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Nucleic Acids Res. 1981 Nov 25;9(22):5883-94.

Histones H1 and H5: one or two molecules per nucleosome?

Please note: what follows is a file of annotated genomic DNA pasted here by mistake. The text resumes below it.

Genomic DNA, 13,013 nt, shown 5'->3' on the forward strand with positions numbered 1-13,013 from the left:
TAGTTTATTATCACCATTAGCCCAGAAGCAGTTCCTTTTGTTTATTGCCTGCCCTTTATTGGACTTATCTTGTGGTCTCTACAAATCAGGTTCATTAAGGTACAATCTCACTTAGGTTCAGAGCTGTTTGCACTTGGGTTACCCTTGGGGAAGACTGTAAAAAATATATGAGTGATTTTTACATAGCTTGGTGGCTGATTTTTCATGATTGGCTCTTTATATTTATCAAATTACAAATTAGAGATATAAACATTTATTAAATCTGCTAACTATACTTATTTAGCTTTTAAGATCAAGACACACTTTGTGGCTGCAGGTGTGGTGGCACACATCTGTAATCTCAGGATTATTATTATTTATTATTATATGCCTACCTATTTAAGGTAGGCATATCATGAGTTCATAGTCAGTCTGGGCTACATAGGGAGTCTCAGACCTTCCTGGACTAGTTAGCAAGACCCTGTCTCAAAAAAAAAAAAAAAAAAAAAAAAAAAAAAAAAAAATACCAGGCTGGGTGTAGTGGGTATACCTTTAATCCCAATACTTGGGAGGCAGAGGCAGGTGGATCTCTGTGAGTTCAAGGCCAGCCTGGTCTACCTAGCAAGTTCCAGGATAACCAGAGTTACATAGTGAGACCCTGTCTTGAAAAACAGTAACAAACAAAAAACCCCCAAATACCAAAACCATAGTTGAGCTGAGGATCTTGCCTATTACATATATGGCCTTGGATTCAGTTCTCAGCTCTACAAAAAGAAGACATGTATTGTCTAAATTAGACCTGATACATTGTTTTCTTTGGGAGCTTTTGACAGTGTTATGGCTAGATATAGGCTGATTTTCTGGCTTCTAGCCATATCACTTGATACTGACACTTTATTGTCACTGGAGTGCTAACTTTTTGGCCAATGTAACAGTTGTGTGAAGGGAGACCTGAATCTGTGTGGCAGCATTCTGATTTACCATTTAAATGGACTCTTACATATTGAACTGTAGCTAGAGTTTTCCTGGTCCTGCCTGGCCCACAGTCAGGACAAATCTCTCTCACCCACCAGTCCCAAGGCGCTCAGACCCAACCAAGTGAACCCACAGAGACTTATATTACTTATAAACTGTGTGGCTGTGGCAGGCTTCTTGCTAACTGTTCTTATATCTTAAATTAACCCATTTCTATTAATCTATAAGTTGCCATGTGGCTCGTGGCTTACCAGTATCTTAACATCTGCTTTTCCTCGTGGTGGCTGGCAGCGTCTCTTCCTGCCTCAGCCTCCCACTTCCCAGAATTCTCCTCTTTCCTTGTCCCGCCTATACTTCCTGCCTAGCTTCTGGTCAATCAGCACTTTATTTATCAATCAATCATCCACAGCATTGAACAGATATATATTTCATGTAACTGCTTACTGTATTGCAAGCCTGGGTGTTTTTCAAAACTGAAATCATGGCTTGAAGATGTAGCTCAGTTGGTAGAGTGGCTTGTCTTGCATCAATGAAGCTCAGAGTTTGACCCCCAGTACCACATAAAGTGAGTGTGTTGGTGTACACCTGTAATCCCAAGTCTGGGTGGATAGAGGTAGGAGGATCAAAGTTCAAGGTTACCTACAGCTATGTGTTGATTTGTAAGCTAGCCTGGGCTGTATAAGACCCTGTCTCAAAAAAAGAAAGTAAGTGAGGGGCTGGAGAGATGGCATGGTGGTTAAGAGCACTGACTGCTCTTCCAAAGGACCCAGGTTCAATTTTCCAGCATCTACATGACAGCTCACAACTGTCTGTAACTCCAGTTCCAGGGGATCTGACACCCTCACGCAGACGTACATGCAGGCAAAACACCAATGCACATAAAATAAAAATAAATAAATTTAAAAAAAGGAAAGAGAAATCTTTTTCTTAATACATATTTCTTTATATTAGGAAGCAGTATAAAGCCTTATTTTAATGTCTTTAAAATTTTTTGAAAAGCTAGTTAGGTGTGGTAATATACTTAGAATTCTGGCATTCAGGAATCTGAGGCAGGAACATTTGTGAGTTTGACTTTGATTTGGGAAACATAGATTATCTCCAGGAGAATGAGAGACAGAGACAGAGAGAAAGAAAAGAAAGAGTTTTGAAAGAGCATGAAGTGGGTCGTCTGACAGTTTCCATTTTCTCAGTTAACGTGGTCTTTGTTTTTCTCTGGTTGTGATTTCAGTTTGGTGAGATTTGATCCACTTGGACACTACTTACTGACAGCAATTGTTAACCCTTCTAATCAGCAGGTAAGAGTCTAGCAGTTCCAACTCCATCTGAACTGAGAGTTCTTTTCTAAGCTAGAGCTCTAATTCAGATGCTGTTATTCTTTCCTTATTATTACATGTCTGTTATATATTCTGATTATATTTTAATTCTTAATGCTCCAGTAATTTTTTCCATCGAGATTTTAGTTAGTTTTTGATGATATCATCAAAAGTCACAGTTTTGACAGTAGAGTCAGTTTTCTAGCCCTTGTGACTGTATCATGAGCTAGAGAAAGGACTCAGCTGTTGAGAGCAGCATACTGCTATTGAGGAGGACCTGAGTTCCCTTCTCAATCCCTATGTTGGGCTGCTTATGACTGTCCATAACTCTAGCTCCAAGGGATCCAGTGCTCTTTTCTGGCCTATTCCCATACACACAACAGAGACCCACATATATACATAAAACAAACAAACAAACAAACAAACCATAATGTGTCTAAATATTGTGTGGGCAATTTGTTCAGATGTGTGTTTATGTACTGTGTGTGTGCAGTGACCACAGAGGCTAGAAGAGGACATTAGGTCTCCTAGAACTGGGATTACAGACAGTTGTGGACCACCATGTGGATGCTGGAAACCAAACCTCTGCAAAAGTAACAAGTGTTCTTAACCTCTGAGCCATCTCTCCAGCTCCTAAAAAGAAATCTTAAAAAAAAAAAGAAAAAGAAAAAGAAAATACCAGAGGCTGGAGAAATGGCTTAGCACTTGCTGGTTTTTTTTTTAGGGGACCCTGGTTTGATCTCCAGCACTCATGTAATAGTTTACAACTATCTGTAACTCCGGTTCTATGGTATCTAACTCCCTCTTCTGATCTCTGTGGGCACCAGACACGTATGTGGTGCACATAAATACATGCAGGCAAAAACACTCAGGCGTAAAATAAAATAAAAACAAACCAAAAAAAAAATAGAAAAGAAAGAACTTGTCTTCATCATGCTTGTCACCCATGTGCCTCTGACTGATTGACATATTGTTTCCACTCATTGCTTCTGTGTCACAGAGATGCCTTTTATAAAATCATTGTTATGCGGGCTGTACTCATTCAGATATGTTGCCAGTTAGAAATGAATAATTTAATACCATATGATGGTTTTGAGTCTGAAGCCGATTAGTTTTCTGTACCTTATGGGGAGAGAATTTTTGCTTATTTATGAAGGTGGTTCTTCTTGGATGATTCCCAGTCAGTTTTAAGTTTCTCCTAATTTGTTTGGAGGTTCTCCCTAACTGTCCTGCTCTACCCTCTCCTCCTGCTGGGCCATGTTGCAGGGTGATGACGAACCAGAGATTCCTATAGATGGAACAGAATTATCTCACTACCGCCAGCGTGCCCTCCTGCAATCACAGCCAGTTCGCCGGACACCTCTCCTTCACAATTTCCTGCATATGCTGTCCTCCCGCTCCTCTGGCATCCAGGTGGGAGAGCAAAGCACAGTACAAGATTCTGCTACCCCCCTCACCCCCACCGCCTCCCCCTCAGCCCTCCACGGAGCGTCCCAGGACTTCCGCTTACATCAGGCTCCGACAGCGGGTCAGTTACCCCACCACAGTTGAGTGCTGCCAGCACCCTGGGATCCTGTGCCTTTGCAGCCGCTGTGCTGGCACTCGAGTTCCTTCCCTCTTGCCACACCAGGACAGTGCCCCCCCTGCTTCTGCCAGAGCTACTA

We have determined histone stoichiometries in nuclei from several sources by a direct chemical method, with the particular aim of quantitating histone H1 and, in chicken erythrocytes, H5, and of distinguishing between one and two molecules per nucleosome. The four histones H3, H4, H2A and H2B are found in equimolar amounts, as expected for the core histone octamer. The molar ratio of H1 in lymphocyte and glial nuclei is 1.0 per octamer, and in liver nuclei from three species 0.8 per octamer. These results suggest that each nucleosome has one H1 molecule; nucleosomes could acquire two molecules of H1 only at the expense of others containing none. The stoichiometry of H5 in chicken erythrocyte nuclei is similar to that of H1 in other nuclei, being about 0.9 molecules per nucleosome; the H1 also present in these nuclei amounts to 0.4 molecules per nucleosome.

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